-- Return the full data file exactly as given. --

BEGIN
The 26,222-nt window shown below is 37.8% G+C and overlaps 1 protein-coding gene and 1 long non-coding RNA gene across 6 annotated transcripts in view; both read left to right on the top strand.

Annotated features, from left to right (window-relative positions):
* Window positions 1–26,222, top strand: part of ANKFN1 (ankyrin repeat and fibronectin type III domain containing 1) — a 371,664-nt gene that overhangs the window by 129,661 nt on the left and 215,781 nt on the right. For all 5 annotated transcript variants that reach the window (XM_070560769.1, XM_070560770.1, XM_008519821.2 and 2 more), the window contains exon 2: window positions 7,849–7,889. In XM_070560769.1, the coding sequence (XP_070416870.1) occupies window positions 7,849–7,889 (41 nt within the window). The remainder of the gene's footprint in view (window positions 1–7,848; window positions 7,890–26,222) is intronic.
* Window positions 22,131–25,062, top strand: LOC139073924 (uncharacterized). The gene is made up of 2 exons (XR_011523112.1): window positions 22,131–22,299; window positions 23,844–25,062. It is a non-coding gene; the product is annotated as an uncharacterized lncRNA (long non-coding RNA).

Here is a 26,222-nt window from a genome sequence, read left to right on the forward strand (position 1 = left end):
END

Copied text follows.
The 26,222-nt window shown below is 37.8% G+C and overlaps 1 protein-coding gene and 1 long non-coding RNA gene across 6 annotated transcripts in view; both read left to right on the top strand.

Annotated features, from left to right (window-relative positions):
* Window positions 1–26,222, top strand: part of ANKFN1 (ankyrin repeat and fibronectin type III domain containing 1) — a 371,664-nt gene that overhangs the window by 129,661 nt on the left and 215,781 nt on the right. For all 5 annotated transcript variants that reach the window (XM_070560769.1, XM_070560770.1, XM_008519821.2 and 2 more), the window contains exon 2: window positions 7,849–7,889. In XM_070560769.1, the coding sequence (XP_070416870.1) occupies window positions 7,849–7,889 (41 nt within the window). The remainder of the gene's footprint in view (window positions 1–7,848; window positions 7,890–26,222) is intronic.
* Window positions 22,131–25,062, top strand: LOC139073924 (uncharacterized). The gene is made up of 2 exons (XR_011523112.1): window positions 22,131–22,299; window positions 23,844–25,062. It is a non-coding gene; the product is annotated as an uncharacterized lncRNA (long non-coding RNA).

Here is a 26,222-nt window from a genome sequence, read left to right on the forward strand (position 1 = left end):